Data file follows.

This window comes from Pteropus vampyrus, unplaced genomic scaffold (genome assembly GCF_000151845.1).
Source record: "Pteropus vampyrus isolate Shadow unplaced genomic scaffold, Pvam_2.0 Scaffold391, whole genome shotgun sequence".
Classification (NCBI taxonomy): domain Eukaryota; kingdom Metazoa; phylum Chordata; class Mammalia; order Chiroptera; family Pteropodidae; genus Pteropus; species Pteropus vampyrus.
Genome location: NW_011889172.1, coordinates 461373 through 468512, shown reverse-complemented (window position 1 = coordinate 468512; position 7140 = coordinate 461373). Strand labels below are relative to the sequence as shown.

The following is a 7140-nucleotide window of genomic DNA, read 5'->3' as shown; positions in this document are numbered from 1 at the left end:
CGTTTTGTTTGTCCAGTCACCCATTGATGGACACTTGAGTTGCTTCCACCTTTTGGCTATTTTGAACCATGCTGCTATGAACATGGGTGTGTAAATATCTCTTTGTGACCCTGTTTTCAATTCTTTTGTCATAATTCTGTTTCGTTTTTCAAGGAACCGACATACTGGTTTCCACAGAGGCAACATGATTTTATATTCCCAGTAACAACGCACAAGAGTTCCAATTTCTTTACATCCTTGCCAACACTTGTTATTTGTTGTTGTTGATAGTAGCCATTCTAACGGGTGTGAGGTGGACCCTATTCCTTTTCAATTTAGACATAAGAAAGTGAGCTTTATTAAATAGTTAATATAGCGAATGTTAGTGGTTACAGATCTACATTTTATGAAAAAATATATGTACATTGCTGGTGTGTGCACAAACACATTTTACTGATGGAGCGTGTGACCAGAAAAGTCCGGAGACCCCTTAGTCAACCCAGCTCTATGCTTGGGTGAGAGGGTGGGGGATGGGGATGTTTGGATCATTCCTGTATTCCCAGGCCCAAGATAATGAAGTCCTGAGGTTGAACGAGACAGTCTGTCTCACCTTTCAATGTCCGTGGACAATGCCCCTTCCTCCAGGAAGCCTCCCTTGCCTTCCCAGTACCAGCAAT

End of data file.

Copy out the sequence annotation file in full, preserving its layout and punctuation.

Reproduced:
This window comes from Pteropus vampyrus, unplaced genomic scaffold (genome assembly GCF_000151845.1).
Source record: "Pteropus vampyrus isolate Shadow unplaced genomic scaffold, Pvam_2.0 Scaffold391, whole genome shotgun sequence".
Classification (NCBI taxonomy): domain Eukaryota; kingdom Metazoa; phylum Chordata; class Mammalia; order Chiroptera; family Pteropodidae; genus Pteropus; species Pteropus vampyrus.
Genome location: NW_011889172.1, coordinates 461373 through 468512, shown reverse-complemented (window position 1 = coordinate 468512; position 7140 = coordinate 461373). Strand labels below are relative to the sequence as shown.

The following is a 7140-nucleotide window of genomic DNA, read 5'->3' as shown; positions in this document are numbered from 1 at the left end:
CGTTTTGTTTGTCCAGTCACCCATTGATGGACACTTGAGTTGCTTCCACCTTTTGGCTATTTTGAACCATGCTGCTATGAACATGGGTGTGTAAATATCTCTTTGTGACCCTGTTTTCAATTCTTTTGTCATAATTCTGTTTCGTTTTTCAAGGAACCGACATACTGGTTTCCACAGAGGCAACATGATTTTATATTCCCAGTAACAACGCACAAGAGTTCCAATTTCTTTACATCCTTGCCAACACTTGTTATTTGTTGTTGTTGATAGTAGCCATTCTAACGGGTGTGAGGTGGACCCTATTCCTTTTCAATTTAGACATAAGAAAGTGAGCTTTATTAAATAGTTAATATAGCGAATGTTAGTGGTTACAGATCTACATTTTATGAAAAAATATATGTACATTGCTGGTGTGTGCACAAACACATTTTACTGATGGAGCGTGTGACCAGAAAAGTCCGGAGACCCCTTAGTCAACCCAGCTCTATGCTTGGGTGAGAGGGTGGGGGATGGGGATGTTTGGATCATTCCTGTATTCCCAGGCCCAAGATAATGAAGTCCTGAGGTTGAACGAGACAGTCTGTCTCACCTTTCAATGTCCGTGGACAATGCCCCTTCCTCCAGGAAGCCTCCCTTGCCTTCCCAGTACCAGCAAT